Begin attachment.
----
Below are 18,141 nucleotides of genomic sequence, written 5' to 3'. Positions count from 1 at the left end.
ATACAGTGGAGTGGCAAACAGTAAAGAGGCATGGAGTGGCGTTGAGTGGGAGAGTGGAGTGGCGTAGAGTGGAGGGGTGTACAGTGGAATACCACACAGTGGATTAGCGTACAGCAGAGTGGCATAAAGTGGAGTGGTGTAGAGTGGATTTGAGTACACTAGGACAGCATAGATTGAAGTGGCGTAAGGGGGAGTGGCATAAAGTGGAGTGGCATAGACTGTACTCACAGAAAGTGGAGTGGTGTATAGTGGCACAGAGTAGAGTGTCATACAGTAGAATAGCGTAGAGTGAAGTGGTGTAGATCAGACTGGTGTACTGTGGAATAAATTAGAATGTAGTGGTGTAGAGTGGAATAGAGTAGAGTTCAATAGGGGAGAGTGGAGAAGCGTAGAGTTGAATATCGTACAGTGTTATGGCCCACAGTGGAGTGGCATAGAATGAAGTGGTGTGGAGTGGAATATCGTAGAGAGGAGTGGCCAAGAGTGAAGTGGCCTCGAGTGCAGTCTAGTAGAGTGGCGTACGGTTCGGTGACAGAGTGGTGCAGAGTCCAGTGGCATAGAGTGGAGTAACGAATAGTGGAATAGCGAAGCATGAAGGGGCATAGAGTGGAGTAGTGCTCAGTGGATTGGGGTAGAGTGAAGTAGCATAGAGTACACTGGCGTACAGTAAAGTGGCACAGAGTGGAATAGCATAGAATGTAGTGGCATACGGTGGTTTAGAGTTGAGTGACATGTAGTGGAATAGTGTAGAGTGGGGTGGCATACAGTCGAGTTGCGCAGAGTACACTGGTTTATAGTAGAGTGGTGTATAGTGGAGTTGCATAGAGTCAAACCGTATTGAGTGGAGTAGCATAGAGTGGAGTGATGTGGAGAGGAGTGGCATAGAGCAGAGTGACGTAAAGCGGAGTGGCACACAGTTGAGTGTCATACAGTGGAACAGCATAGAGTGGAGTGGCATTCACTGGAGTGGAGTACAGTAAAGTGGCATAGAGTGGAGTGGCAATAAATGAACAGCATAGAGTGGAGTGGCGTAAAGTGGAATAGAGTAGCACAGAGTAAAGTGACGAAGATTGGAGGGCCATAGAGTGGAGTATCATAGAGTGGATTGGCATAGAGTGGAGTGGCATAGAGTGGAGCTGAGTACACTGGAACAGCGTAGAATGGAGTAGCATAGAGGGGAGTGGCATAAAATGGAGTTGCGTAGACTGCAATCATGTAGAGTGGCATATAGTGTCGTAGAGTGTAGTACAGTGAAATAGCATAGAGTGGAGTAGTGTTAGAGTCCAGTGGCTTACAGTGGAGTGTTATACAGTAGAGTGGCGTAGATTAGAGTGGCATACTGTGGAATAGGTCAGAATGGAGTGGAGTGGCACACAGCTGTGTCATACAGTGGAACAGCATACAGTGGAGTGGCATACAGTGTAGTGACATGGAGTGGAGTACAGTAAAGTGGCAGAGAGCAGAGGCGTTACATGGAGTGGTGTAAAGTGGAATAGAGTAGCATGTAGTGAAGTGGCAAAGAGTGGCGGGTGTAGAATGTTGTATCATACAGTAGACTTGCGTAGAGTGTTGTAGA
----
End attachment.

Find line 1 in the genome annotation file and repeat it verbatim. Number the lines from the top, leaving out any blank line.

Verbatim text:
Below are 18,141 nucleotides of genomic sequence, written 5' to 3'. Positions count from 1 at the left end.